“Is there a doctor on-board?” 5 tips for dealing with in-flight emergencies

AirplaneOn average, in-flight medical emergencies occur about 15 times per day. When asked by flight crews to help in a medical emergency, providers have fairly extensive legal protection, and in some cases have a legal obligation to help [1]. In the U.S., all 50 states have some form of a “good Samaritan” law, which provides legal protection to medical providers who perform their services in response to medical emergencies outside the hospital. While these laws typically apply broadly to most out of hospital emergencies, in 1998 Congress specifically passed the Aviation Medical Assistance Act (AMAA) which offers legal protection to providers, who give assistance in the case of an in-flight emergency [2].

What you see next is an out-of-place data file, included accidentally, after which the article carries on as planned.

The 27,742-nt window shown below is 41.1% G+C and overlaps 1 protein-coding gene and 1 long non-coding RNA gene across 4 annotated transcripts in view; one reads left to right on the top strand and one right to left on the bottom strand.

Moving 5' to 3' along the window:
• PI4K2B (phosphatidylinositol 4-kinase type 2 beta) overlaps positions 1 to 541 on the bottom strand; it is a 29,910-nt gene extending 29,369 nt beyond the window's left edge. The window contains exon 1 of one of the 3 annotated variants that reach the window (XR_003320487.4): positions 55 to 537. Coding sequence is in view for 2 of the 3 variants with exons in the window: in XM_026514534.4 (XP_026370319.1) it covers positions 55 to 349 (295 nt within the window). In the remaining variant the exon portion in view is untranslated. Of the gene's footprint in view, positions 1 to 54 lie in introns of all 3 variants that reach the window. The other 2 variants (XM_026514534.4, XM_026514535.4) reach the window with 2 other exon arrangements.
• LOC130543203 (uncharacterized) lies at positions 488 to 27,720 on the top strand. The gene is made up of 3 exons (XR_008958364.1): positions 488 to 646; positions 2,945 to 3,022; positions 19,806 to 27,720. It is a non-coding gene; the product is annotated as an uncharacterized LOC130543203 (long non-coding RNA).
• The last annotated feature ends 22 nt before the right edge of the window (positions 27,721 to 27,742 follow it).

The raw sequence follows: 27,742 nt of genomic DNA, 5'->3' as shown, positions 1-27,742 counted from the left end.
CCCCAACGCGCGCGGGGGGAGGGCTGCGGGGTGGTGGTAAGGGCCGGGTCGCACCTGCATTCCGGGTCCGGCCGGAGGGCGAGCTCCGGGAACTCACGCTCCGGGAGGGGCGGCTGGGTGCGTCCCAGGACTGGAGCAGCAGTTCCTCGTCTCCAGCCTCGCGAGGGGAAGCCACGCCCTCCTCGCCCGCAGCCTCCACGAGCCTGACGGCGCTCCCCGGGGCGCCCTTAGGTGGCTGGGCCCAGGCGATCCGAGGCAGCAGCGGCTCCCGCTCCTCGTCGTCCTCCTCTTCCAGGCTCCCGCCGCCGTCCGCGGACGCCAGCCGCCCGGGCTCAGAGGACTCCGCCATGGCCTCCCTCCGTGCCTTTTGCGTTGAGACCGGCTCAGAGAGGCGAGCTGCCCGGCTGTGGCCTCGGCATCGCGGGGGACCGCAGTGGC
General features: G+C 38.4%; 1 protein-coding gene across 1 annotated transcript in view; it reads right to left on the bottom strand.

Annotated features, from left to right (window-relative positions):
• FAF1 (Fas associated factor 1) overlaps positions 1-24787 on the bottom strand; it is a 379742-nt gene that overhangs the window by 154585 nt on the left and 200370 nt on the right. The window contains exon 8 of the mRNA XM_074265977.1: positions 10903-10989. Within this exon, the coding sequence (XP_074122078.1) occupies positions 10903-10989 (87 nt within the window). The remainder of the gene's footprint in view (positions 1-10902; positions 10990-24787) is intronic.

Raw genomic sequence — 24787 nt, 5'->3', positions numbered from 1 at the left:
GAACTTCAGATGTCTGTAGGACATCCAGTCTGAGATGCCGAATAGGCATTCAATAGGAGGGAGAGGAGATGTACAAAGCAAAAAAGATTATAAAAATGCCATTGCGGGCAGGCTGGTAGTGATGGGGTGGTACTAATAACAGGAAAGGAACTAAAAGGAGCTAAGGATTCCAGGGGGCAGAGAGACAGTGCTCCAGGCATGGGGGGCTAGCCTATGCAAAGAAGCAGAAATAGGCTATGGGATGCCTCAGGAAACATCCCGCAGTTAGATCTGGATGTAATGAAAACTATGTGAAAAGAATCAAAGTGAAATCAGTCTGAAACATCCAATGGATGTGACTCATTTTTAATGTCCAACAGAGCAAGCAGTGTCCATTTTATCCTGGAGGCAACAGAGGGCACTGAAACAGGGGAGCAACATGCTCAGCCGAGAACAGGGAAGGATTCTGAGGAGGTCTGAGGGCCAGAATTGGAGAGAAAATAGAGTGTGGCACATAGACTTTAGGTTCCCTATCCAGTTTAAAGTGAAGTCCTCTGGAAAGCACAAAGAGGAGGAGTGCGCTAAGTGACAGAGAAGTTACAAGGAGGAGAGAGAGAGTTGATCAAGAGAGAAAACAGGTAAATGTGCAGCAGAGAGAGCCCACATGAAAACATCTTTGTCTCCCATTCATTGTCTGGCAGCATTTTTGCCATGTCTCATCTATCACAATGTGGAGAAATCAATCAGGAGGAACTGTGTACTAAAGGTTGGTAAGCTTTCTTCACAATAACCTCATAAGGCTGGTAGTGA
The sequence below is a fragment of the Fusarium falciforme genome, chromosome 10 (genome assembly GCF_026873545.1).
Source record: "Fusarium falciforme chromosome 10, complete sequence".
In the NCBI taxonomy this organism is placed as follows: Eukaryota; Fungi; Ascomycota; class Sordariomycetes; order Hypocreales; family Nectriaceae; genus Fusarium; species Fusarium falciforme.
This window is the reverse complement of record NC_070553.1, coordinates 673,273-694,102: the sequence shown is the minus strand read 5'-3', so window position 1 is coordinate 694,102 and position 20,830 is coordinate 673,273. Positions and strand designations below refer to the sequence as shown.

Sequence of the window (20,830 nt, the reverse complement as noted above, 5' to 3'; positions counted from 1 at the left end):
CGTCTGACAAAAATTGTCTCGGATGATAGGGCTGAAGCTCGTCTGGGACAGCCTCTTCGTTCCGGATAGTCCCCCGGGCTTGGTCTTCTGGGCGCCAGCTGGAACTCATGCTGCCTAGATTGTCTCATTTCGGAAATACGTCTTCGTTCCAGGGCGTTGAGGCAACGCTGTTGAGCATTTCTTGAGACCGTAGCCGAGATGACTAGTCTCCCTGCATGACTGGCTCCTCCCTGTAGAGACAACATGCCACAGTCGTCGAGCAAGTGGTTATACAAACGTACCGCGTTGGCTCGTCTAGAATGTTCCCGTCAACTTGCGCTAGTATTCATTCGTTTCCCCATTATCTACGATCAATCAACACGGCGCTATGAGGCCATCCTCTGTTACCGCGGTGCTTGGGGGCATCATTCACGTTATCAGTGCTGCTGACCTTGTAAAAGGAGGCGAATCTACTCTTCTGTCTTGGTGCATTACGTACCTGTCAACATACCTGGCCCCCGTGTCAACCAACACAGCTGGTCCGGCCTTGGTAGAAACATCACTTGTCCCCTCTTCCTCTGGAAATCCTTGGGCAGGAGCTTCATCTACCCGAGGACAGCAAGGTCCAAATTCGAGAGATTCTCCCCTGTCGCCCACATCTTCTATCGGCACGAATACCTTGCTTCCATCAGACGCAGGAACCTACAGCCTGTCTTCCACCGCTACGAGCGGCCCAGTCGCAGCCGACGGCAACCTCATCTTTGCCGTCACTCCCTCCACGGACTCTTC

By |2016-11-14T15:49:22-08:00Jan 27, 2014|Medicolegal|

The proper way to go Against Medical Advice (AMA): 8 Elements to Address

ExitSignCase Example: 42 y/o male presents with right lower quadrant abdominal pain and has significant tenderness at McBurney’s point on exam. While waiting for a CT scan to evaluate for possible appendicitis the patient rips out his IV and tells the nurse “I’m leaving, I don’t want to sit here all night, and you can’t make me stay.” The nurse pulls you out of another room and hands you the standard against medical advice (AMA) paperwork.


By |2016-11-11T19:18:09-08:00Jan 13, 2014|Medicolegal|
Go to Top